Rockwell closed his book. He stared blankly at Jules, as if expecting an explanation (he was).

“Care to explain?” Rockwell pressed, after several seconds of frustrating silence. “Who’s ‘not going to win?’ You? Death? God? Society? Who loses? Who lost? Were you talking to yourself? Were you hearing voices? Have you killed anyone before?” Rockwell rattled each subsequent question with more fever and fury than the last. His efforts produced little effect, however.

Jules’ lips barely budged. Jules blinked, but Rockwell had trouble telling whether this was a result of his own efforts or the dry, prison cell air. Rockwell could tell that Jules was struggling to keep silent. He pulled out his notepad once more, flipped it open to another page, and continued to speak, maintaining a less aggressive, more placating tone.

“Now your lunch lady, Mrs. Brennan… sweet lady… tells me you stood there, stood there for God knows how long, holding that gun to your temple. She tells me your arm was quivering, your knuckles were white, straining to keep hold of that gun. Were you afraid? What were you thinking in those brief few moments that you straddled between the worlds of the living and the dead? Were you having second thoughts? Were you realizing that the whole thing was a ploy to get you attention, and that now that you were actually going through with the thing, there was pressure on you to finish what you started? As if you piqued an audience’s appetite and were now withholding the climax? Or were you just enjoying the attention?”

Jules suddenly broke out in a staggered wail, louder than that of Powell’s five-year-old daughter. He shook with some undetermined emotion.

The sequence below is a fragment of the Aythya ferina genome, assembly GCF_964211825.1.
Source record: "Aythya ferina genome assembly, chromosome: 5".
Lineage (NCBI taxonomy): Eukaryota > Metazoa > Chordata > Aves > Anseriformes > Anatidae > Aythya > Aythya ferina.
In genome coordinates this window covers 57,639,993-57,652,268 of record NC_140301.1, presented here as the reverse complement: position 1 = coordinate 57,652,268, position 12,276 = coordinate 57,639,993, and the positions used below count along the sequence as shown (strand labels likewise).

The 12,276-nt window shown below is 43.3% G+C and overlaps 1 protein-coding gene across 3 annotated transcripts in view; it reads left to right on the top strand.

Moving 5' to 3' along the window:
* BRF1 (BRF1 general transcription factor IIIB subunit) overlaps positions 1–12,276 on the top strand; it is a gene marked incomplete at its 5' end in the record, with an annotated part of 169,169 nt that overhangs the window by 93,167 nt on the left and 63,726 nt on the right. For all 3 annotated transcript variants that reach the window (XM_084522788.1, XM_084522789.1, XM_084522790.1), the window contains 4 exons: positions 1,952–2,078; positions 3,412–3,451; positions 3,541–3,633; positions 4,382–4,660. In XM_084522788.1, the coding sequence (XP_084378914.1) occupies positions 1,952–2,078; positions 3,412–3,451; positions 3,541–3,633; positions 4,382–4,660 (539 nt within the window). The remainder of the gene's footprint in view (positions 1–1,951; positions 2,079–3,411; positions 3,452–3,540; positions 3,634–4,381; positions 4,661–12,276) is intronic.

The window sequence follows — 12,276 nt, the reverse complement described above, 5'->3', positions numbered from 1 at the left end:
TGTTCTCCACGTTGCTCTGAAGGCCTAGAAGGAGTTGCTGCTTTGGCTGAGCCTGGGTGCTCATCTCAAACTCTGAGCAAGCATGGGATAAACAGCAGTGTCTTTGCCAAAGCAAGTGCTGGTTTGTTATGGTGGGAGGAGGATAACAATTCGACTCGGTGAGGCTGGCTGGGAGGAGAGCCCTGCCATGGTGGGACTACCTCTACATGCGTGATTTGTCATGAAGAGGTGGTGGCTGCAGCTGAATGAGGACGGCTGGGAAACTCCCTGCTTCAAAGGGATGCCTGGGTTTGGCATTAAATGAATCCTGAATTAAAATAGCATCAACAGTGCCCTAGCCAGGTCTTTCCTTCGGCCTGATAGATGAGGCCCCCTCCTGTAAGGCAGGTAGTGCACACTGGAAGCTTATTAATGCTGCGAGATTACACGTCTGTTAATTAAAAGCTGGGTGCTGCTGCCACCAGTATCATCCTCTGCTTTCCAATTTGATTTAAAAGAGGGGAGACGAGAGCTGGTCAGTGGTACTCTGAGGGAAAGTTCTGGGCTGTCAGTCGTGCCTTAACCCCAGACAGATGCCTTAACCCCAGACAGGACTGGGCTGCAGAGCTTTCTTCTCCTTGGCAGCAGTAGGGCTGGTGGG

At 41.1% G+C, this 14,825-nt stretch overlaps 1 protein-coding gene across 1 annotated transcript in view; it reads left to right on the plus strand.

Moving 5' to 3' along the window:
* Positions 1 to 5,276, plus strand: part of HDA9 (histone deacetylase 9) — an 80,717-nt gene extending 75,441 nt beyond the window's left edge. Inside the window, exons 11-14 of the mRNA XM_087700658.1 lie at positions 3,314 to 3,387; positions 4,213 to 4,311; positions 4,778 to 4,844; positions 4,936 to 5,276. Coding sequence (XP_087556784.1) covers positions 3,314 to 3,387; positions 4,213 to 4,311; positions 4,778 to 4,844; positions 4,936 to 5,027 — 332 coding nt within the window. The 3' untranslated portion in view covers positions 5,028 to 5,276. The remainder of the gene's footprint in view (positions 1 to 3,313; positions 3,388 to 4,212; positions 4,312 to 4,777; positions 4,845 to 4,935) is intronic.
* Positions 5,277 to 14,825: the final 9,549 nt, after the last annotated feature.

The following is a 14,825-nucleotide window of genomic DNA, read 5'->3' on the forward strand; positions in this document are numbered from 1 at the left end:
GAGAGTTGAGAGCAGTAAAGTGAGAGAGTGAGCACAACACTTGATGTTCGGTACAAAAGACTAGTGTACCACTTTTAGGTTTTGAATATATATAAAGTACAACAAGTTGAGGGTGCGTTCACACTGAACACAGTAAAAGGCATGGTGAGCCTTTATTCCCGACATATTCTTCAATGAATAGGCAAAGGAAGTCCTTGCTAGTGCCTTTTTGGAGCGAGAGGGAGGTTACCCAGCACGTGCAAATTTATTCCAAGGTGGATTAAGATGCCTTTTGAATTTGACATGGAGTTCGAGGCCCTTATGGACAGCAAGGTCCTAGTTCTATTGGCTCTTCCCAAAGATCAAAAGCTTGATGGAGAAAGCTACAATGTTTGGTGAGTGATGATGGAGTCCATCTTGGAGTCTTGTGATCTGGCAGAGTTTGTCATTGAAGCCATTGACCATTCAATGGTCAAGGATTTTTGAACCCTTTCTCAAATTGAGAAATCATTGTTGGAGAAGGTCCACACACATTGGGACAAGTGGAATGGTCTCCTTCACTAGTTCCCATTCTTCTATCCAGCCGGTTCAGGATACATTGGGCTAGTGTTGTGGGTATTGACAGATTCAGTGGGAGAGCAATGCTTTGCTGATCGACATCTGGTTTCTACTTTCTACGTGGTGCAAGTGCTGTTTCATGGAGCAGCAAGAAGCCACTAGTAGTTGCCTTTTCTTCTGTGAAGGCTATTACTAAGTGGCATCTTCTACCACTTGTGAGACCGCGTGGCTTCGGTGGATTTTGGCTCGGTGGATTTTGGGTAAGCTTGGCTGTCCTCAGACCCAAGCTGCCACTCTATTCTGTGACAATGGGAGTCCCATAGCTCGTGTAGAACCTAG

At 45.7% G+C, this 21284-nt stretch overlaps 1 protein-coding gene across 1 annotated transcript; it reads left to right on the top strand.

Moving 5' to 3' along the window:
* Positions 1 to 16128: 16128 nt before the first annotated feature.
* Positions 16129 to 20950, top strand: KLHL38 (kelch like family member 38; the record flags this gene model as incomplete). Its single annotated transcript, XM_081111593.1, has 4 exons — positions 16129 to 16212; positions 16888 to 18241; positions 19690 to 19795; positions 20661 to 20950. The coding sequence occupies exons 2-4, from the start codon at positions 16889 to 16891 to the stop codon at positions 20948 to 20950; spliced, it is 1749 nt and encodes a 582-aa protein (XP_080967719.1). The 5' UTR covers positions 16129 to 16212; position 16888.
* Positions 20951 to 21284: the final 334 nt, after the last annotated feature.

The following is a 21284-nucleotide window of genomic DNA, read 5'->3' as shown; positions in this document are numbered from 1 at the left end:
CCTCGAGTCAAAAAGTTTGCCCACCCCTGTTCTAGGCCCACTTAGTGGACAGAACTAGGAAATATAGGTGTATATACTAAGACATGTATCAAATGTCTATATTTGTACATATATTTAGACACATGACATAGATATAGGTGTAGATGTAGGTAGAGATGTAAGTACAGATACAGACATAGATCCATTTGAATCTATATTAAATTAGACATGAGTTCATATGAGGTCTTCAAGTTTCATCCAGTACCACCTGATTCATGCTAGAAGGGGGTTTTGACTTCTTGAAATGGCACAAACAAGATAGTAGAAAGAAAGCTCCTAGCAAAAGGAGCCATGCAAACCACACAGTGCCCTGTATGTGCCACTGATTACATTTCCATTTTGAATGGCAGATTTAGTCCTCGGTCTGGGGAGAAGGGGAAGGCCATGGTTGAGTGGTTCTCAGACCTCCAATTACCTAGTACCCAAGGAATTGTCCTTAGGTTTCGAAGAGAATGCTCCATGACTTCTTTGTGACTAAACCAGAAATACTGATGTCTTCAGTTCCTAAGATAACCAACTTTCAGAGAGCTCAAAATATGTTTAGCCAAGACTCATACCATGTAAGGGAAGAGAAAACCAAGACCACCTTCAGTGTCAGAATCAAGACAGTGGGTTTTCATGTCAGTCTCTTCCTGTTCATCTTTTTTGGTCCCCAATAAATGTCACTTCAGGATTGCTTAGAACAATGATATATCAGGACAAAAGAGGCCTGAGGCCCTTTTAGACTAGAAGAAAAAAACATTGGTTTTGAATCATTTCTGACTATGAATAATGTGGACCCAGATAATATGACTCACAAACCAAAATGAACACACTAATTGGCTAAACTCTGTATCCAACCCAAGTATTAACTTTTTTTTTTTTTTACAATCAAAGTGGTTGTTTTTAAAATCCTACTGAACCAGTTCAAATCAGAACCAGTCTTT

Rockwell was solemn, observing the greaser’s every move, every twitch, looking for some sign of disingenuousness, some trace of manipulation.

Were the tears real?

Were his eyes really red?

Were those cries actually cackles?

Was he laughing?
Rockwell couldn’t even see the greaser’s face given that it was now covered by his two large hands. He tilted his head to get a better angle of the face, but before he could look at his eyes, the greaser moved his hands to cover his face in the direction of Rockwell’s gaze.

“He’s hiding something,” Rockwell thought.

The sniffles and strident wails only got more and more involved, and soon, Rockwell grew tired of grilling his taciturn subject.

“Well then,” Rockwell finally said. “I’ll leave you to your own devices,” he said, waving at the guard outside to come back in. However, he stopped short before the door. Something struck a discordant note in his subconscious. He quickly turned back around and nearly threw himself onto the bars of Jules’ cell. With crazed eyes, he called out, “Bogdan Ivanov! Sonya Nikitin! Nikolai Preobrazhensky! Pavel Karaulov! Vladimir Karamazov! Do those names mean anything to you?”

The sniffling continued. Jules LaTour said nothing. Rockwell’s face quickly turned dour and uninterested, reflecting his deflated excitement.

However, Rockwell still had one name left to throw at the boy.

In a low, steady, but apprehensive voice, Rockwell uttered the name, “Razin.”

Jules looked up to Rockwell. His eyes were no longer dead and limp. They were indeed red, almost burning. They frightened Rockwell, and Rockwell quickly turned away to walk towards the door.

Jules Latour looked like he wanted to tell Rockwell something… to warn him.

But Rockwell had no time for unspoken messages. He clicked his teeth and left the building.